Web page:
Concepts and techniques of intraoperative radiotherapy (IORT) for breast cancer
- First Online:
- Cite this article as:
- Reitsamer, R., Sedlmayer, F., Kopp, M. et al. Breast Cancer (2008) 15: 40. doi:10.1007/s12282-007-0001-4
- 185 Views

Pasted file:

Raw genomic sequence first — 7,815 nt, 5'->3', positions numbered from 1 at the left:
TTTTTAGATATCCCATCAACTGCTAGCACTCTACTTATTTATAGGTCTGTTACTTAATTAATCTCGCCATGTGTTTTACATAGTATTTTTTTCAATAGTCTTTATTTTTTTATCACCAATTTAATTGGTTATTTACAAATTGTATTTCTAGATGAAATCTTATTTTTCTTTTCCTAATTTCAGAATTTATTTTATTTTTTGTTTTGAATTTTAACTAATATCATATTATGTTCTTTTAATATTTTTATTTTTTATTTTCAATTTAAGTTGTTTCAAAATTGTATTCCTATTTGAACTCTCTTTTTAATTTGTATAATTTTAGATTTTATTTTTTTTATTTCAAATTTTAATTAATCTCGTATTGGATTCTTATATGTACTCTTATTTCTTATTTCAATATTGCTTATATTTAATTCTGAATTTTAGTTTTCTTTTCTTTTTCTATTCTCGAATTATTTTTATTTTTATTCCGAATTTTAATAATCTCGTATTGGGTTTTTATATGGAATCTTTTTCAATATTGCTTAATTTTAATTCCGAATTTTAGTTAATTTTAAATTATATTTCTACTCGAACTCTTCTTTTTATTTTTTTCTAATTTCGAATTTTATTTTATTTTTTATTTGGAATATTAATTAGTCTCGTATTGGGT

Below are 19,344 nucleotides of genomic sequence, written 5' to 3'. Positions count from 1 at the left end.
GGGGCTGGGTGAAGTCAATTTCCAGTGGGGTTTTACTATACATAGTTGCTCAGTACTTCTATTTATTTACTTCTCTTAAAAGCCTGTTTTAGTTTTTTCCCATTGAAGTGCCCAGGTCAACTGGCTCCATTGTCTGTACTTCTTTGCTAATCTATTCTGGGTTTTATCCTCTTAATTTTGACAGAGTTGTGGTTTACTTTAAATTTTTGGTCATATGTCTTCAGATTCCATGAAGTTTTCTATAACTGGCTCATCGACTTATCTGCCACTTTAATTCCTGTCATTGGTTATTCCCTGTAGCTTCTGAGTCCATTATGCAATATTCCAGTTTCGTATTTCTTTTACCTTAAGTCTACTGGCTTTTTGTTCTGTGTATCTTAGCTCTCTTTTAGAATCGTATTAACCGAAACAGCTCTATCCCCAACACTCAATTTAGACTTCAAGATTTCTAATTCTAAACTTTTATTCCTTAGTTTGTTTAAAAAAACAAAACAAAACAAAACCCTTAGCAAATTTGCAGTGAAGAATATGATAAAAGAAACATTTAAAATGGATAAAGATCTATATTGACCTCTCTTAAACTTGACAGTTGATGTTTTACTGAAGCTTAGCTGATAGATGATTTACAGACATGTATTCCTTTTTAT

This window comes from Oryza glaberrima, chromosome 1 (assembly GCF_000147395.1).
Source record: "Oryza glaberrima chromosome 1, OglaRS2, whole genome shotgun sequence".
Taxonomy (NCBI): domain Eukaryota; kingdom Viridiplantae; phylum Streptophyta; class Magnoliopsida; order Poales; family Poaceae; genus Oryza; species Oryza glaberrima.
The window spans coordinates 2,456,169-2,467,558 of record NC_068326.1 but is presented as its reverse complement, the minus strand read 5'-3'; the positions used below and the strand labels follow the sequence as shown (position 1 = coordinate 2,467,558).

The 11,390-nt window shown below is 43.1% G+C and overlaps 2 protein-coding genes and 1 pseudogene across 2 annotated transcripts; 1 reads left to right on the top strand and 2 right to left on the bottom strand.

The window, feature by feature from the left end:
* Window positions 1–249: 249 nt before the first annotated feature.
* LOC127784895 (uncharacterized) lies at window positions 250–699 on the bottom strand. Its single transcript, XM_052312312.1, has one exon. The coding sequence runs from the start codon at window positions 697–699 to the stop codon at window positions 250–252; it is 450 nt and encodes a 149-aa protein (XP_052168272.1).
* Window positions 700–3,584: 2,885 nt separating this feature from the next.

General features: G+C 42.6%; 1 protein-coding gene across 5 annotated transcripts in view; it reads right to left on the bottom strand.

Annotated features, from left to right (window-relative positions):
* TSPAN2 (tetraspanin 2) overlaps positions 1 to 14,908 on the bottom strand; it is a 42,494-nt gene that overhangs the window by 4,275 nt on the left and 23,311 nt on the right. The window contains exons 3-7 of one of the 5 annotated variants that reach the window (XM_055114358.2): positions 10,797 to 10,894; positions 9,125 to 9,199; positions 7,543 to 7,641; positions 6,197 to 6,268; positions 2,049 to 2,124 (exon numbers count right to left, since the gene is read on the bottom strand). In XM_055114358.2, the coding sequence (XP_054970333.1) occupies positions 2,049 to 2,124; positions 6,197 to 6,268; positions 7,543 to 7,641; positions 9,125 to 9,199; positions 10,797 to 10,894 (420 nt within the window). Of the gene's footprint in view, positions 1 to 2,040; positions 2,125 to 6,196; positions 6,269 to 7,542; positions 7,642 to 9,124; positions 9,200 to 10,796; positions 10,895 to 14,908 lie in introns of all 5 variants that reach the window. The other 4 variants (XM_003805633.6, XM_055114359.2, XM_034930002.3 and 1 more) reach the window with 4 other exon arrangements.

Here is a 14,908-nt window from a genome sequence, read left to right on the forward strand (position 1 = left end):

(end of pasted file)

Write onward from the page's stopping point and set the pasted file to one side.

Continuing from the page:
The standard treatment for early breast cancer comprises wide local excision, sentinel lymph node biopsy or axillary lymph node dissection, adjuvant medical treatment and radiotherapy to the whole breast. Many studies suggest that local control plays a crucial role in overall survival. The local recurrence rate is estimated to be 1% per year and varies between 4 and 7% after 5 years and up to 10 to 20% in the long-term follow up. On the basis of low local recurrence rates the concept of whole breast irradiation comes up for discussion, and partial breast irradiation (PBI) is increasingly under consideration. Intraoperative radiotherapy (IORT) is referred to as the delivery of a single high dose of irradiation directly to the tumor bed (confined target) during surgery. PBI (limited field radiation therapy, accelerated partial breast irradiation APBI) is the irradiation exclusively confined to a breast volume, the tumor surrounding tissue (tumor bed) either during surgery or after surgery without whole breast irradiation. Various methods and techniques for IORT or PBI are under investigation. The advantage of a very short radiation time or the integration of the complete radiation treatment into the surgical procedure convinces at a first glance. The promising short-term results of those studies must not fail to mention that local recurrence rates could probably increase and furthermore give rise to distant metastases and a reduction in overall survival. The combination of IORT in boost modality and whole breast irradiation has the ability to reduce local recurrence rates. The EBCTCG overview approves that differences in local treatment that substantially affect local recurrence rates would avoid about one breast cancer death over the next 15 years for every four local recurrences avoided, and should reduce 15-year overall mortality.